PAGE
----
The BLS projects employment to grow by almost 25% from 2010 to 2020, and current hiring levels make that projection appear to be conservative.
Wages are also high at over $28 an hour, and the average work week is well over full-time. This is balanced by a decline in frequency for OSHA reportable injuries/illnesses, but the underlying trend is clear – the mining and extractive industries are experiencing a rebirth, one that will dramatically affect workers comp albeit in selected states.
This has already hit North Dakota, where the state’s monopolistic fund, already under fire for what can fairly be termed gross incompetence and possibly intentional negligence, is hard pressed to deal with the huge growth in oil and gas in the western part of the state. Tough to focus on business when you’re consumed with circling the wagons to hold off legal inquiries into denying injured workers benefits.
The implications for comp are obvious.
Injury rates in extractive industries are higher than average, and the types of injuries tend to be more severe.
There are fewer opportunities for transitional duty to help recovering workers get back on the (a) job.
Job sites are often located far from cities and comprehensive medical care services.
New employees may not receive adequate training in safety and loss prevention.
What does this mean for you?
Work comp executives, regulators, and service providers would be well-served to closely monitor employment projections; while these shifts will only affect certain states, the impact they will have on those states is likely to be significant.
As our country confronts rising health care costs, it is incumbent on all of us to take responsibility for our actions and not rely on others to pay for our “freedoms”. One small way to address this is for motorcyclists who ride without helmets to buy health insurance to cover the costs of injuries.
In response to my post on that subject yesterday, I heard from Pete terHorst of the American Motorcycle Association (AMA) who took issue with my recommendation. Pete was courteous, responsive and is likely an excellent debater. He made a couple of points that I do not agree with – here’s the summary.
My central point was this: Those who seek personal freedom should bear the cost of that freedom. Simple, basic idea, right?
– medical costs for helmetless cyclists involved in crashes are substantially higher than for those riding with helmets;
– many don’t have health insurance and thus uncompensated providers, taxpayers and private insureds cover their costs;
– if states want to repeal helmet laws, then require those riding without helmets to buy medical insurance to cover all potential costs.
Not so simple, according to the AMA.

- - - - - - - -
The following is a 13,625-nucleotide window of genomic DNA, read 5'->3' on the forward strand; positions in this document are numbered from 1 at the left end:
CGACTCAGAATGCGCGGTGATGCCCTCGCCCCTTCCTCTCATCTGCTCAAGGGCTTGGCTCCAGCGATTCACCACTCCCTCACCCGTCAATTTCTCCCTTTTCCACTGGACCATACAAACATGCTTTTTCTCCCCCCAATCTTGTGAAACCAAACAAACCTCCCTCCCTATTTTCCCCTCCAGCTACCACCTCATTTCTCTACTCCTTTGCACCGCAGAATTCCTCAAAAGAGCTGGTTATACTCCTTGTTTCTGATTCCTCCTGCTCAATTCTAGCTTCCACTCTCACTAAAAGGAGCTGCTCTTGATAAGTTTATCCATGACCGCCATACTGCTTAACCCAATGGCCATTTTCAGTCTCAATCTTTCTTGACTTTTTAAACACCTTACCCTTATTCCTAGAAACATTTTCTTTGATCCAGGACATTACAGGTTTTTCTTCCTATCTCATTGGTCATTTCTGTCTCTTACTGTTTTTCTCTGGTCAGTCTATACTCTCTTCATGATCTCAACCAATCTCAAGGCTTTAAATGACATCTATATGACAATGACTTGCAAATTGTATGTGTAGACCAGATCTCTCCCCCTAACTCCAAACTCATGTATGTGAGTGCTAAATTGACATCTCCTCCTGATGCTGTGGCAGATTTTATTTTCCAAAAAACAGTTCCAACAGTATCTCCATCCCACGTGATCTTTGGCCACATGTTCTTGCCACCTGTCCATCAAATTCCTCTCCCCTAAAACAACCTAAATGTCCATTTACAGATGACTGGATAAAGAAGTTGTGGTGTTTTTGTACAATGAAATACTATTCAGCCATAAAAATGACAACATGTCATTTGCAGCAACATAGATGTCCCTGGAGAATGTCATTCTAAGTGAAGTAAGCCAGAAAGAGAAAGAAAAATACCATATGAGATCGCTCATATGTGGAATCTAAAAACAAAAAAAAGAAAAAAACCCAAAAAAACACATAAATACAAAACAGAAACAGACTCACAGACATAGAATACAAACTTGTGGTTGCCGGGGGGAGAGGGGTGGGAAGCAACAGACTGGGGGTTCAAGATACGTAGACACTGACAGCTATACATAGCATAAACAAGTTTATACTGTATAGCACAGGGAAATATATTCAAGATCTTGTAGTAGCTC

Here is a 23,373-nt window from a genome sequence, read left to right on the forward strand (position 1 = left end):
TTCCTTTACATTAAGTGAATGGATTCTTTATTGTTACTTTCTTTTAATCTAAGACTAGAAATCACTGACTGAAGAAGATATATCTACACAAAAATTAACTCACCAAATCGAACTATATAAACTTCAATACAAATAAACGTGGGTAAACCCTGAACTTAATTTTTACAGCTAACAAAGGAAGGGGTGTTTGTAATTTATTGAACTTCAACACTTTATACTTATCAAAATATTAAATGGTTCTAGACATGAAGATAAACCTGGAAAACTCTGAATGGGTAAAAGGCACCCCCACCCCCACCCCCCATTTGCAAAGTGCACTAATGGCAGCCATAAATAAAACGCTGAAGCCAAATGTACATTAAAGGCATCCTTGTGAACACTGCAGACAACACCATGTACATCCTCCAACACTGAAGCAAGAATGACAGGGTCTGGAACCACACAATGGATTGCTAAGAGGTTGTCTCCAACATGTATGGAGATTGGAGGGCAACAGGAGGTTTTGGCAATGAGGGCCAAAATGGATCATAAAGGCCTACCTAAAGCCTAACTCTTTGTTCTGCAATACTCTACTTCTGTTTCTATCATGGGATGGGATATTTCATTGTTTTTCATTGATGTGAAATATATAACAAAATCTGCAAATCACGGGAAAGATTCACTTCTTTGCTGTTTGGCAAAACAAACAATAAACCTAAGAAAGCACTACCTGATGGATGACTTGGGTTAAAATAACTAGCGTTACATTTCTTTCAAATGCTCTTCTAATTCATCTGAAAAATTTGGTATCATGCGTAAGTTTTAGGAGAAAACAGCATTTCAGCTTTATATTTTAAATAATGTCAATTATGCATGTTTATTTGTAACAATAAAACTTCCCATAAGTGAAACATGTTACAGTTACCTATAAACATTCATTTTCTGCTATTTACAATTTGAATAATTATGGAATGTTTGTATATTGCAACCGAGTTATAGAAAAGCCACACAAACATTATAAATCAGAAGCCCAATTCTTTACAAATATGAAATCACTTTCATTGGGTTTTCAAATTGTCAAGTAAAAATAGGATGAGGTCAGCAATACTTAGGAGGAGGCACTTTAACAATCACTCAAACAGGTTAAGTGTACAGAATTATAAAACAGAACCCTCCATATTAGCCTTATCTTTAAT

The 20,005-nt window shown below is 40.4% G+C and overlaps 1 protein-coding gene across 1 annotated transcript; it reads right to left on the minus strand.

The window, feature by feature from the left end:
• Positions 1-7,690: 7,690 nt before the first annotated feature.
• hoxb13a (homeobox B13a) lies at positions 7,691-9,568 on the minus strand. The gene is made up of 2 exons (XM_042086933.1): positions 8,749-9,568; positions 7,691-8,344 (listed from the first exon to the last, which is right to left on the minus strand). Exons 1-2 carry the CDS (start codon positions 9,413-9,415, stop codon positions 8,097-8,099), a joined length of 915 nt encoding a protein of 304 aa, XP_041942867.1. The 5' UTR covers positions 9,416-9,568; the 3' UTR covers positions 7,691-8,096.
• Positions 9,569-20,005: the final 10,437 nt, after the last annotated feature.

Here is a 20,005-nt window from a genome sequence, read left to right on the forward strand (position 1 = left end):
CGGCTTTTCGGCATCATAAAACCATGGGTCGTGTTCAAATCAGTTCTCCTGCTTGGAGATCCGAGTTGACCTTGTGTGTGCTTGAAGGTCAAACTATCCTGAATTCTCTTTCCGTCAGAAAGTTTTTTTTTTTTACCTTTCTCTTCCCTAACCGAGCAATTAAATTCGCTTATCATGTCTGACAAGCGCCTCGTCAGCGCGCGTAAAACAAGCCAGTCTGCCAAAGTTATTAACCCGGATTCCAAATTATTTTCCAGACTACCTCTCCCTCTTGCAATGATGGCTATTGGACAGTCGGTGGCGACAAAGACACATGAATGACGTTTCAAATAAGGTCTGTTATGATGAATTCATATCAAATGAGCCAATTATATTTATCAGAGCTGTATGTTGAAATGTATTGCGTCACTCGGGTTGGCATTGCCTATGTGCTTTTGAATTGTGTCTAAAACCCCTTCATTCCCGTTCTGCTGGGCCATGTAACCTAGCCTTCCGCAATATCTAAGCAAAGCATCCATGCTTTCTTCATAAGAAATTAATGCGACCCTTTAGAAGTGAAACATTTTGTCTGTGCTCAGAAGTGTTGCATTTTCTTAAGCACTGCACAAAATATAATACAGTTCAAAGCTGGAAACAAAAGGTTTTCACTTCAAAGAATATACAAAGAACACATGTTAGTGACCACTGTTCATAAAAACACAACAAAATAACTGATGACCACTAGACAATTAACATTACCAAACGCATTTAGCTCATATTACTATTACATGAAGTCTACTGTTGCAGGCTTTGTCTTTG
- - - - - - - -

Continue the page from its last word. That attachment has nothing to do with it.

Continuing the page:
Pete’s initial comment cited some old research re the cost of motorcyclist trauma care relative to auto injury care and the percentage of riders covered v drivers. This was, in my view, not germane to my central point – so I asked Pete “do you think helmetless riders should not be required to have insurance coverage?. After some back and forthing and Pete’s diversion into discussion of helmet mandates v accident prevention, I tried to steer the conversation back to the central issue, to wit:
“It is appropriate behavior for those individuals to assume the responsibility that goes with their freedom to ride without a helmet.”
Here, are a couple of Pete’s responses:
What the AMA and its members expect is fairness. When the insurance
industry singles out and seeks additional revenue from motorcyclists
for behaviors it considers risky, the logical extension of that
mindset is that the insurance industry would do the same for other
so-called risky behavior. [I’d note that nowhere did I suggest the insurance industry single anyone out, but rather legislators pass a bill mandating medical insurance for helmetless riders] But it does not, because singling what is
risky and what is not is a very slippery slope to tread, and involves
taking on mainstream segments of society that currently represent a
significant revenue stream for insurance industry. [again, I didn’t say anything about insurance companies supporting, backing or conceiving of any such plan] Conversely,
motorcycling is not an activity that most Americans participate in,
and it is a visible and easy target for those who do not understand
its appeal. Bottom line: The AMA does not expect special treatment for
motorcyclists, it expects — and advocates for — fair treatment… The AMA doesn’t favor requiring unhelmeted motorcyclists carry additional medical insurance that is not required of other road users.